Since the violent face-off in the Galwan Valley that resulted in the deaths of 20 Indian soldiers, calls to clamp down on business with China and Chinese imports are growing. That may be easier said than done.
The manufacture of drugs in India, many life-saving, is dependent on sourcing raw material or active pharmaceutical ingredients (APIs) from China. India imports 70 per cent of its APIs and intermediaries from China.
Indian pharma giants believe the outbreak of Covid-19 at the start of the year had already exposed the world’s over-dependence on China. They think now is a golden opportunity to push back.
Samina Hamied, Executive Vice Chairperson, Cipla Ltd told India Today TV, “It is not a short-term or a medium-term fix. It is a longer-term fix. It is an incredible opportunity to reinvigorate our domestic API business, bring manufacturing back on shore from China. But this cannot happen overnight. This needs sustained intervention from the government. Easing the regulatory environment is the most challenging right now.”
Nilesh Gupta, Managing Director at Lupin Ltd says that it was not always the Chinese that ruled the roost. “This industry did not get support in India and that’s why it died. If you go back, penicillin G is a very important intermediate for anti-infectives. There used to be as many as six plants earlier. There’s not one single plant that is meaningful at the moment. All of it moved to China,” Gupta said.
Pharma majors are calling on the Government of India to create an enabling environment to take on China.
“If there is going to be a challenge, we cannot depend on the outside world. We have to depend on our own capability. For that, a strong innovation ecosystem is required and the government has to do what it can, including removing regulatory hurdles. Unfortunately, we are the only country in the world which requires permission to do research,” Pankaj Patel, Chairman of Cadila Healthcare, which is currently working on a vaccine for Covid-19 told India Today TV.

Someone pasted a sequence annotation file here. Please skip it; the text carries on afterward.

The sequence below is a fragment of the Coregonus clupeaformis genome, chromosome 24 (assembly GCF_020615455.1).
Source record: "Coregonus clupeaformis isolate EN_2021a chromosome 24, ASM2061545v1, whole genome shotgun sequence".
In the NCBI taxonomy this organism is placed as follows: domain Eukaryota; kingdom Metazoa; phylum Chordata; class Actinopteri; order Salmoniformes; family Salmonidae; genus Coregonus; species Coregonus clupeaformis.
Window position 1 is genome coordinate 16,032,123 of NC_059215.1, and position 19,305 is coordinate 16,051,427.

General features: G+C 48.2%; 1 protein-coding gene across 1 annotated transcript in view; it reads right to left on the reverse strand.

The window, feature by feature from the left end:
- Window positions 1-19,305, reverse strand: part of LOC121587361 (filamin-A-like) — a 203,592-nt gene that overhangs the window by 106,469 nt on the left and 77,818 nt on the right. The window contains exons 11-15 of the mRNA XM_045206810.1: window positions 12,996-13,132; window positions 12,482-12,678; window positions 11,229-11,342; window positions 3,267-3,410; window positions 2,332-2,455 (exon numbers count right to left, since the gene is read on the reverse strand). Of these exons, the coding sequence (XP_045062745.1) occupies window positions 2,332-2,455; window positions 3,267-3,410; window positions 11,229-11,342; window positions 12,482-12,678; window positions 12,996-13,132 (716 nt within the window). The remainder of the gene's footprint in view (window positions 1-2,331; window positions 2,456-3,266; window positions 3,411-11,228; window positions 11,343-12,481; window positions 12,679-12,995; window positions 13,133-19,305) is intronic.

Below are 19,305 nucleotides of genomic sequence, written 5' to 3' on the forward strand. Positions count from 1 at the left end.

The pharmaceutical industry believes the challenge lies in achieving scale and competitiveness when taking on China. “This cannot just be for domestic consumption alone. It also needs to be for exports. It will take a big leap of faith to invest in this sector,” Satish Reddy, President, Indian Pharmaceutical Alliance and Chairman, Dr Reddy’s Laboratories adds.
Reddy says if in 10 years’ time, the industry wants to touch the $120 billion mark from the current $41 billion, the government will have to recognise the strategic significance of the industry in times such as this.
“The pandemic has been unprecedented and I do not think any government around the world can say it was prepared for the onslaught,” Samina Hamied says.
Hamied adds, “India seems to have handled it at different levels like our mortality level is low. But obviously we went into an early lockdown just to give our healthcare infrastructure a little bit more time. However, lockdown is not the panacea to a pandemic. It has to be about providing high-quality drugs at affordable prices. There is a lot of work that will have to happen between government and industry.”
Nilesh Gupta summarises it thus, “There is a quote, ‘adversity does not build character, it reveals character’. I think the character of the pharmaceutical industry has been truly revealed. We’ve really stepped up to the plate. We’ve made sure India does not falter.”